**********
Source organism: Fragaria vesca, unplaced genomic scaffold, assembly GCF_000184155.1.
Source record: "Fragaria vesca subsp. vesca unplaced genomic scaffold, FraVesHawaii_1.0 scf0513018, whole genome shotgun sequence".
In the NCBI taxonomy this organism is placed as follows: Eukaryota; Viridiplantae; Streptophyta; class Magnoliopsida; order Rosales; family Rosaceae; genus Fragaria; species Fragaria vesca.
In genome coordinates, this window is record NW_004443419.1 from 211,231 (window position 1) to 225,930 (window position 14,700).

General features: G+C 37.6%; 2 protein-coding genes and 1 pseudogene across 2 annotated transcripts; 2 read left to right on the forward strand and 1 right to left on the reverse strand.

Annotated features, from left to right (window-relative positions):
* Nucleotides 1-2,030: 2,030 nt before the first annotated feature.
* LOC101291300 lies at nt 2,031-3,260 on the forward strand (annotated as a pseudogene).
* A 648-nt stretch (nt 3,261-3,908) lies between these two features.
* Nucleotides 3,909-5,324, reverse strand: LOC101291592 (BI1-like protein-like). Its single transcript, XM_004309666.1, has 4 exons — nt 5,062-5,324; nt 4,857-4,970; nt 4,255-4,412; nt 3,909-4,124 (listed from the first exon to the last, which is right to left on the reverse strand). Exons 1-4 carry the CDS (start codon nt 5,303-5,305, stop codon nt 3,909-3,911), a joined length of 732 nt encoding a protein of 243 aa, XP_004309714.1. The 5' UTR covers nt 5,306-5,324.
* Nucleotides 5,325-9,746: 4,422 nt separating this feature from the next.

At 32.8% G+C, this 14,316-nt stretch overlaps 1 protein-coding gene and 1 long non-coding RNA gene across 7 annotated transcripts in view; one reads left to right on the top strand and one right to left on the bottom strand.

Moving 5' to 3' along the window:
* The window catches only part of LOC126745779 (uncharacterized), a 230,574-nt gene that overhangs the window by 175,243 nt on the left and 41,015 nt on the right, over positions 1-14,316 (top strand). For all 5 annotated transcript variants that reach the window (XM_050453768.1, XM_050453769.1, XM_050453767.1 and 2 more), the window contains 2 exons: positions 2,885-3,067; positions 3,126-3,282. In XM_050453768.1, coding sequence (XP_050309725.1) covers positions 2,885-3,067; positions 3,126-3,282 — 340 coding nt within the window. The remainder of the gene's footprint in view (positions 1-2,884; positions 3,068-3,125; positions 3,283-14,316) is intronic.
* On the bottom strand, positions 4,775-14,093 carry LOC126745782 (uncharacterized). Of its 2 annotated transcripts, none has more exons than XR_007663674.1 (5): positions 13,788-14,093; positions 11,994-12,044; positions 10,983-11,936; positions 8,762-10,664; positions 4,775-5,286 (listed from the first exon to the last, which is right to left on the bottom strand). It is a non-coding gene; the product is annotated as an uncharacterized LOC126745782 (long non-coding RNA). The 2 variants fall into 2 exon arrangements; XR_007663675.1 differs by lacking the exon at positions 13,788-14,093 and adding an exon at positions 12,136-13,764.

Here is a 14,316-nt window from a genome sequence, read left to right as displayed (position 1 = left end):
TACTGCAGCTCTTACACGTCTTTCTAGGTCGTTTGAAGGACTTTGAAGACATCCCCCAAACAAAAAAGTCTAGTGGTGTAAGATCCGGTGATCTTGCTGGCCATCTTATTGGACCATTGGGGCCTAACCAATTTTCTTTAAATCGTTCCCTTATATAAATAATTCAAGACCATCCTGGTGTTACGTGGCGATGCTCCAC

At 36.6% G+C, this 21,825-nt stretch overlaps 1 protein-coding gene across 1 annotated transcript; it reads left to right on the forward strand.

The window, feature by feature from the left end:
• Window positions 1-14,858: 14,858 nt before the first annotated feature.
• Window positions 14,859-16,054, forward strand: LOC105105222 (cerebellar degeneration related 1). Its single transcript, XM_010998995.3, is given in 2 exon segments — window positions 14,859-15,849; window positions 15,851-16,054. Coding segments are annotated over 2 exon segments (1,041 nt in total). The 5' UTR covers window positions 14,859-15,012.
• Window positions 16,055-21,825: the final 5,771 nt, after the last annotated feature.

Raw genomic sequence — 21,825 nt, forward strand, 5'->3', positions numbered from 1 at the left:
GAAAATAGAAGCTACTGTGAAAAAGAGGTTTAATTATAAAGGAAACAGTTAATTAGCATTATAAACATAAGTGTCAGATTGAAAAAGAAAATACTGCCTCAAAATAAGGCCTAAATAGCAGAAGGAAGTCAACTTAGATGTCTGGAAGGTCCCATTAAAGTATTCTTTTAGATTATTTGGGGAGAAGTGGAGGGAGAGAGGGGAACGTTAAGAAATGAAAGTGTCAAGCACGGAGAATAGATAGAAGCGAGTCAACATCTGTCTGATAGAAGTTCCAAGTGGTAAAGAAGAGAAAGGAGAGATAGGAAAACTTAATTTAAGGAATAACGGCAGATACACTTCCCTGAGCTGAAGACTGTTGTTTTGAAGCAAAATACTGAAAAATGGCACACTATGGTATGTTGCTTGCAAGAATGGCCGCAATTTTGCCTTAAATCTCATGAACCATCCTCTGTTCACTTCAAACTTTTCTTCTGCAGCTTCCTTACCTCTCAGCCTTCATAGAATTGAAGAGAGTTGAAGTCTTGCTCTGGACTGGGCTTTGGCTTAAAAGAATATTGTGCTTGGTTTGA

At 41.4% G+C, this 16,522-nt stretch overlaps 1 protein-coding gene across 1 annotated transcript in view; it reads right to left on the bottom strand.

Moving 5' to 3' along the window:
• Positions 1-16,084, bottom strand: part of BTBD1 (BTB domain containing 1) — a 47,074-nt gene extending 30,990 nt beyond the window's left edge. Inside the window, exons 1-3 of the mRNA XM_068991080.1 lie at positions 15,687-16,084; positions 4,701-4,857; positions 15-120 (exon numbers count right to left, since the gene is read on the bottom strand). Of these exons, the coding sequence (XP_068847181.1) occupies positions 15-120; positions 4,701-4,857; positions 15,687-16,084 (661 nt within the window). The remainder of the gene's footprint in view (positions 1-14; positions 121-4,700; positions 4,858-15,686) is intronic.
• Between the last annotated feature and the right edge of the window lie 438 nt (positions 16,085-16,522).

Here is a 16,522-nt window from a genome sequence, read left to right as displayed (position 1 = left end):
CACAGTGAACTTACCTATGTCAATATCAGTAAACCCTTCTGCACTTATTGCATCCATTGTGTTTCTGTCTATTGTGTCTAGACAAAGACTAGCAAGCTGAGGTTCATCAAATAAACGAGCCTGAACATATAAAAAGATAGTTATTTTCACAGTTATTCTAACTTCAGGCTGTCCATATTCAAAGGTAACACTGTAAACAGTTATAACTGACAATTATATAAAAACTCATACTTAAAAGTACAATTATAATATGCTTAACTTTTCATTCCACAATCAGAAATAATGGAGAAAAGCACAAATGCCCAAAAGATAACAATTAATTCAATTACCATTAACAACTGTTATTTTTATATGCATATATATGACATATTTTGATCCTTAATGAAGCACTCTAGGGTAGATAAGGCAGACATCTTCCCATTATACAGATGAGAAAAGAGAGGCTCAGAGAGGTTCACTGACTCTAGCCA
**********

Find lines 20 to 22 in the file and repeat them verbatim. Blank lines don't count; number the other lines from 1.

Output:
• Window positions 1-14,858: 14,858 nt before the first annotated feature.
• Window positions 14,859-16,054, forward strand: LOC105105222 (cerebellar degeneration related 1). Its single transcript, XM_010998995.3, is given in 2 exon segments — window positions 14,859-15,849; window positions 15,851-16,054. Coding segments are annotated over 2 exon segments (1,041 nt in total). The 5' UTR covers window positions 14,859-15,012.
• Window positions 16,055-21,825: the final 5,771 nt, after the last annotated feature.